These sentencing practices raise questions at both ends of the age spectrum. To what extent are juveniles responsible for their own behavior and for how long should they be confined? What are the practical implications of denying hope to a quarter of the prison population by precluding their release decades in advance? How will such sentences affect their behavior in prison (2)?
With fewer juries imposing the death penalty in capital cases, and more states moving towards a possible repeal of capital punishment (3), our prison system is likely to be facing an even larger population of aging inmates. Elderly and infirm prisoners impose significant medical costs on the prison system in their declining years. Since most convicts and their families lack the means to pay for medical care or health insurance, release from prison may not avoid the costs to society of caring for prisoners. They will likely have to depend on Medicare and Medicaid assistance in any event.
For those who oppose the death penalty, life without possibility of parole is a humane alterative that should be offered to all juries in states that retain capital punishment. But it's an alternative that can also produce harsh results.
It hardly needs to be said that people found guilty of committing extremely violent acts should be confined to prison. They should also have to bear a heavy burden of demonstrating that they pose no further risk to others before they can be released. Many, perhaps nearly all, will never be released. For the rest—those who pose no discernible threat—the penal system could offer something like a "humanitarian," but supervised, release after they reach a specified age, like seventy.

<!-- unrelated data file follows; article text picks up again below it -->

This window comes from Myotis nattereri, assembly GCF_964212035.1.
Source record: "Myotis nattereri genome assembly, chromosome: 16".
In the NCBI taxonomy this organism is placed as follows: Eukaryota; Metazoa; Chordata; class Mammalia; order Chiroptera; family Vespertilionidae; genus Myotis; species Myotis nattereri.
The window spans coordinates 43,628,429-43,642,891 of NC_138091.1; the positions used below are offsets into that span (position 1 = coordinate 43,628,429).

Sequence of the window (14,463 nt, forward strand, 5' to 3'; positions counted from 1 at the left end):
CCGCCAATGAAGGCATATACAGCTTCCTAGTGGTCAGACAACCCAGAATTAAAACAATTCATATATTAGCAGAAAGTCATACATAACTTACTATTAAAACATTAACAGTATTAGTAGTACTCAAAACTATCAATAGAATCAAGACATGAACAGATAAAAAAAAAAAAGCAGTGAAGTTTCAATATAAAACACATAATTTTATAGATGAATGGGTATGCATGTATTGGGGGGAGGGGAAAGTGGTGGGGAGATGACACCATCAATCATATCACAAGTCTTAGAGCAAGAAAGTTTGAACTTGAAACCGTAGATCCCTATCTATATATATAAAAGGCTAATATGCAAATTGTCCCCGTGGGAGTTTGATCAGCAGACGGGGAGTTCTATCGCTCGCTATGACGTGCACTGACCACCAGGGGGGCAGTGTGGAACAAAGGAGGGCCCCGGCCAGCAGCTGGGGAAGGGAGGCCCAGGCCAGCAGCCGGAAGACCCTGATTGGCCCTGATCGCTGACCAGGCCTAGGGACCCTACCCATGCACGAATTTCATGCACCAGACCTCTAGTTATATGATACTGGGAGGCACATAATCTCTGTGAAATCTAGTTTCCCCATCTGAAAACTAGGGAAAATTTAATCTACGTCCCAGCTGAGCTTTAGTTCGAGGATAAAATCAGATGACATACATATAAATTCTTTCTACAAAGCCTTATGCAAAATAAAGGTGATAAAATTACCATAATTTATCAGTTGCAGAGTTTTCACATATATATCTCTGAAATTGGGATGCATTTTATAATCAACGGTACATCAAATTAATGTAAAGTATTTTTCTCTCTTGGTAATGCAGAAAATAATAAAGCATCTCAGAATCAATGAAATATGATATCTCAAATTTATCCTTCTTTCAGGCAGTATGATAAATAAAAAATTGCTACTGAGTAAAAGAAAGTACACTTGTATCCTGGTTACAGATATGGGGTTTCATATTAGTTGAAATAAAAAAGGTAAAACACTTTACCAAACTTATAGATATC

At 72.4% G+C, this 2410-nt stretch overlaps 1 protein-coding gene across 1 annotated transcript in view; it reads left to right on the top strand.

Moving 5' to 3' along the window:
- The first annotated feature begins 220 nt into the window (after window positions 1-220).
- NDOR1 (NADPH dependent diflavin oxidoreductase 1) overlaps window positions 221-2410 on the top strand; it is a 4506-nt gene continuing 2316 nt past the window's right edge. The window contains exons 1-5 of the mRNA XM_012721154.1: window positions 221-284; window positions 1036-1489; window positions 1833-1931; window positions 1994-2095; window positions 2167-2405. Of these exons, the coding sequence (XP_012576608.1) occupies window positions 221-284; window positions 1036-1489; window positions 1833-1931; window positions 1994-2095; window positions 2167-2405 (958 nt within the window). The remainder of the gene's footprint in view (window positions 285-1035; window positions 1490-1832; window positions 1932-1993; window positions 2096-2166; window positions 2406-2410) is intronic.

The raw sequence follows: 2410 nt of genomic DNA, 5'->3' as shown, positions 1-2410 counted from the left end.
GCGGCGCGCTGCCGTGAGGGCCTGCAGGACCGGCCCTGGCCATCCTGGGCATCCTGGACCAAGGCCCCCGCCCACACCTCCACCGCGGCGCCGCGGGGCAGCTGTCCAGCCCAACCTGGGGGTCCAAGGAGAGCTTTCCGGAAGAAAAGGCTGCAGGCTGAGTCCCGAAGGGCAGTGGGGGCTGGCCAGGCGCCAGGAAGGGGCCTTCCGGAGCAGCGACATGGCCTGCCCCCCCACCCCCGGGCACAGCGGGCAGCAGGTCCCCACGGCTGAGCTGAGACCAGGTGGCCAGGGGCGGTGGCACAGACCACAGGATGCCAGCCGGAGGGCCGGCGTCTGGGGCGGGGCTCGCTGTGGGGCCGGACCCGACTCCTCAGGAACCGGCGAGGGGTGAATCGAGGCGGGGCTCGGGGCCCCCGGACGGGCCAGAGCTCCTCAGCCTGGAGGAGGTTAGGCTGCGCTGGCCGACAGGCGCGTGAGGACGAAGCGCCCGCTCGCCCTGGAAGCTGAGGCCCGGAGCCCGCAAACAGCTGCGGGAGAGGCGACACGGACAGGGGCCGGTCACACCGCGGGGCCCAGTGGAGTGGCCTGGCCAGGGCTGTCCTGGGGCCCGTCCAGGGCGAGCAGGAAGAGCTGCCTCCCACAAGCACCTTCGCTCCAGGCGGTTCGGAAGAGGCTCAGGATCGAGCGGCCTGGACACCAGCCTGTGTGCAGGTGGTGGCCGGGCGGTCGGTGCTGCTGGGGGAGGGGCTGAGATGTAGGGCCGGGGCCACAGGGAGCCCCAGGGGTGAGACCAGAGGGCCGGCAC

Section 15 of Oregon's Constitution provides that:
"Laws for the punishment of crime shall be founded on these principles: protection of society, personal responsibility, accountability for one’s actions and reformation."The legal and moral issues are difficult and complex, but one thing seems clear: there's not much impetus for "reformation" if a prisoner has zero possibility of ever getting out of prison. Life without possibility of parole can be an appropriate sentence in many cases. But it shouldn't be imposed automatically, without consideration of all the implications for the inmate, prison administration or the larger society.
(1) The U.S. one of only four countries that holds people in prison without possibility of release for crimes they committed under the age of eighteen. Israel holds seven, South Africa four, and Tanzania just one, compared to our 2,200 (as of 2005). More than 350 of those held in the U.S. were 15 or younger. In a recent decision prohibiting capital punishment for juvenile offenders, Justice Kennedy concluded: "Even a heinous crime committed by a juvenile" is not "evidence of irretrievably depraved character."
(2) A Massachusetts priest convicted of child abuse was murdered while in "protective custody" by a homophobic inmate who is serving a life sentence without possibility of parole.
(3) New Jersey, Maryland, New Mexico and Nebraska.
GRAPHIC Ohio State Penitentiary, opened in 1998.